Date of this Version
Transactions of the Nebraska Academy of Sciences 34 (2014), pp. 68–79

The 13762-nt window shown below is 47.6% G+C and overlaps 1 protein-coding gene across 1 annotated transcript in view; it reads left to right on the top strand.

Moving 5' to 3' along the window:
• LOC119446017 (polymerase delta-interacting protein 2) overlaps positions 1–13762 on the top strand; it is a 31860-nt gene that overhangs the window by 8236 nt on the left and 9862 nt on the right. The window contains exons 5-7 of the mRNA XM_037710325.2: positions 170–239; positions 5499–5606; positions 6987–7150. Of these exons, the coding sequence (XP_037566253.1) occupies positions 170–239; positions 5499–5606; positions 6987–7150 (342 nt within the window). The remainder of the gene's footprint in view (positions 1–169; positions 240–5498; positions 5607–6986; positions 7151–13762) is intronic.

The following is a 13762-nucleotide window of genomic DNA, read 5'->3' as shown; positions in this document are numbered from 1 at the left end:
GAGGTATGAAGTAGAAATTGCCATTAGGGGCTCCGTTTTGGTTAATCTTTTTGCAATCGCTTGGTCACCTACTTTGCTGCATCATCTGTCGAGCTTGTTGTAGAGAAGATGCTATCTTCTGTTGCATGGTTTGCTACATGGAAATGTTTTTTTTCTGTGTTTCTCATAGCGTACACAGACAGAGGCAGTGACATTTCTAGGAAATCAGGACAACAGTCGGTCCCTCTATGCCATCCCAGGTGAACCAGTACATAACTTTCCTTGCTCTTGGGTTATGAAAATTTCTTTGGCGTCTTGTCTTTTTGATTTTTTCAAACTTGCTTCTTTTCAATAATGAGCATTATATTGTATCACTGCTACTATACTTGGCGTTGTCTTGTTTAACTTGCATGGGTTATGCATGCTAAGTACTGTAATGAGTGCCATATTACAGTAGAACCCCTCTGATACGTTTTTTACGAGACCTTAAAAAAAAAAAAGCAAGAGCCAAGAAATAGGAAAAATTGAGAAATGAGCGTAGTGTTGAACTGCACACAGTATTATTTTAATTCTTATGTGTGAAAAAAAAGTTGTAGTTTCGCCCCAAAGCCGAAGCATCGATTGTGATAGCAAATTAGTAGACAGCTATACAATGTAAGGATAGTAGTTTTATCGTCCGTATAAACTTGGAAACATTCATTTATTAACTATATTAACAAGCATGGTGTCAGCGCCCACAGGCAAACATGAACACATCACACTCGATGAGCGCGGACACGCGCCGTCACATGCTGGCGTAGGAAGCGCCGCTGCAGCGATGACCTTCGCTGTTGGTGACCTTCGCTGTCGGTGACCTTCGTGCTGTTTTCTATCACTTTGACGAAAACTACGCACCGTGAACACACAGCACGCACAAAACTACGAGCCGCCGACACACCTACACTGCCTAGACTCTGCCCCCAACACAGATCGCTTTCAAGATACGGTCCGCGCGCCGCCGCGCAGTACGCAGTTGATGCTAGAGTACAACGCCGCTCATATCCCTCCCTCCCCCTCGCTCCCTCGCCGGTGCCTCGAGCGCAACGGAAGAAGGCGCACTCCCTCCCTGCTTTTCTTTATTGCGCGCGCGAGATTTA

Early fisheries investigation of the Missouri River fish community indicated that Sauger were common throughout Nebraska, including all major Missouri River tributaries. However due to many factors, their current range is restricted to the Missouri River and the lower reaches of a few tributaries. Hesse (1994) recommended listing Sauger as a state endangered species but this recommendation was never implemented. Therefore, the objective of this paper is to reevaluate the current population status of Sauger in the Missouri River along Nebraska’s border. Over 2,100 Sauger have been captured from the Missouri River along Nebraska’s eastern border since 2003. Sauger were most frequently captured in the riverine reach above Gavins Point Dam where they comprised 10% to 14% of the adult fish community captured. Sauger populations appear to be relatively stable throughout this reach over the past decade. Sauger were infrequently captured below Gavins Point Dam, representing less than two percent of the adult fish community. The Sauger population below Gavins Point Dam is highly variable making any long-term trends difficult to determine. The Sauger population reacted positively to the extreme flood conditions throughout the Missouri River in 2011, especially below Gavins Point Dam. As river management has not changed over the past half century, Sauger are just one of several native fish species experiencing greatly diminished population levels and rage contraction due to major river modifications.